Paragraph 117, 118 and 121 have been very adequately dealt with. They concern visas and the positive and negative lists of countries. I do not remember which film musical it was, but I believe the line is "Accentuate the positive and eliminate the negative".

Baroness Trumpington

My Lords, it continues, I believe, "Latch on to the affirmative".

Lord McIntosh of Haringey

I have no doubt that the noble Baroness is better informed on these matters than I am. I am sure that she can correct me afterwards if I get it wrong.

Lord Graham of Edmonton

And "Don't mess with Mr. In-Between".

Lord McIntosh of Haringey

My Lords, it is important to minimise in particular the grey list which is going to cause confusion for everybody. As the noble Baroness, Lady Park, said, it is true that the actual lists are crazy. That has implications for asylum and for conformity with the Geneva Convention of 1951.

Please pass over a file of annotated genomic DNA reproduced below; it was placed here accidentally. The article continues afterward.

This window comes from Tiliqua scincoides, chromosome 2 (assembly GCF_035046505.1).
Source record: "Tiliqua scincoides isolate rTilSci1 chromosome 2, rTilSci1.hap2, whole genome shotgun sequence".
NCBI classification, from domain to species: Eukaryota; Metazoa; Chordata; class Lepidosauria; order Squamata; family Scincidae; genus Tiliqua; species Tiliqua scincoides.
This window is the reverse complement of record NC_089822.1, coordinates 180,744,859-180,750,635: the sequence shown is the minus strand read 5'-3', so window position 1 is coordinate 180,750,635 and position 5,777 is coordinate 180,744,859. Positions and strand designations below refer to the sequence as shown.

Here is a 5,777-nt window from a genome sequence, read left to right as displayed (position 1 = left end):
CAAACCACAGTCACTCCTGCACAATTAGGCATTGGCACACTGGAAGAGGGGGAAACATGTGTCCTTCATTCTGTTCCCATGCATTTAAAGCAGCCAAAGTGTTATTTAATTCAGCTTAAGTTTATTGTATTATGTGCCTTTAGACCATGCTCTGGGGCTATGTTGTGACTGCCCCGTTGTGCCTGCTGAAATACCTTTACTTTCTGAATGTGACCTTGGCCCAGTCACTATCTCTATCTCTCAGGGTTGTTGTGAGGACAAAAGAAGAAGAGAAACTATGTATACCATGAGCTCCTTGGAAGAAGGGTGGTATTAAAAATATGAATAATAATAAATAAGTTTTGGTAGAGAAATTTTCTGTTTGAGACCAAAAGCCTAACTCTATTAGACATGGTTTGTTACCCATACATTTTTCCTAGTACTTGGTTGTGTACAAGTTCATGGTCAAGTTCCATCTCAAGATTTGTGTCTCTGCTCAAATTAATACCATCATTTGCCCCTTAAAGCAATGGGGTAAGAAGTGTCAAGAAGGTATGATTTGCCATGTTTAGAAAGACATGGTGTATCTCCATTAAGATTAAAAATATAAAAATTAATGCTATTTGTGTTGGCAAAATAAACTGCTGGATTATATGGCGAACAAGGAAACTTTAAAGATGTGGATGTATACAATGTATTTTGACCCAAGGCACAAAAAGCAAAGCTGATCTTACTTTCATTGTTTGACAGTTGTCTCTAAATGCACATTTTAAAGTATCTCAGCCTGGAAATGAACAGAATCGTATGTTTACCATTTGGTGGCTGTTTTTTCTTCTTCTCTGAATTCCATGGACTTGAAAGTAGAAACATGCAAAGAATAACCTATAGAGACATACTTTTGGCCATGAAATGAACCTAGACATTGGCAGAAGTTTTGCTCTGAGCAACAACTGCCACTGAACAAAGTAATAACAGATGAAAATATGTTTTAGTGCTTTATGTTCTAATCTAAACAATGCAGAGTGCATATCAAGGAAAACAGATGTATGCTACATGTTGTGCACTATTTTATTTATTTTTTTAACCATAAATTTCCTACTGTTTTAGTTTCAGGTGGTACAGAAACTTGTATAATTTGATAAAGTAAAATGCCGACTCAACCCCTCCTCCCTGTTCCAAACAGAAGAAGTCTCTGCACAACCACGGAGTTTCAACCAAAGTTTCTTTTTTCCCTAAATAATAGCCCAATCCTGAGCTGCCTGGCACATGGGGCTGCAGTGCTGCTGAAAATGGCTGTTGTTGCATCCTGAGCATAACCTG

Finally, and very briefly, I agree very much with what has been said, particularly by the noble Lord, Lord Rennell, about short-term visas. It seems to me that a three-month period for a short-term visa is quite inadequate for the United Kingdom for two reasons—the educational reason which he cites and because as an ex-colonial power we have a very large number of people in this country with families in other parts of the Commonwealth and the former Empire. It is entirely proper that they should wish to be reunited with their families for a period longer than six months. It should not be a complicated matter of getting a European uniform visa and getting a national visa afterwards. We are asking for trouble if we get into that kind of complication. I cannot see what possible damage it can do to the other countries in the European Union if we insist on that point.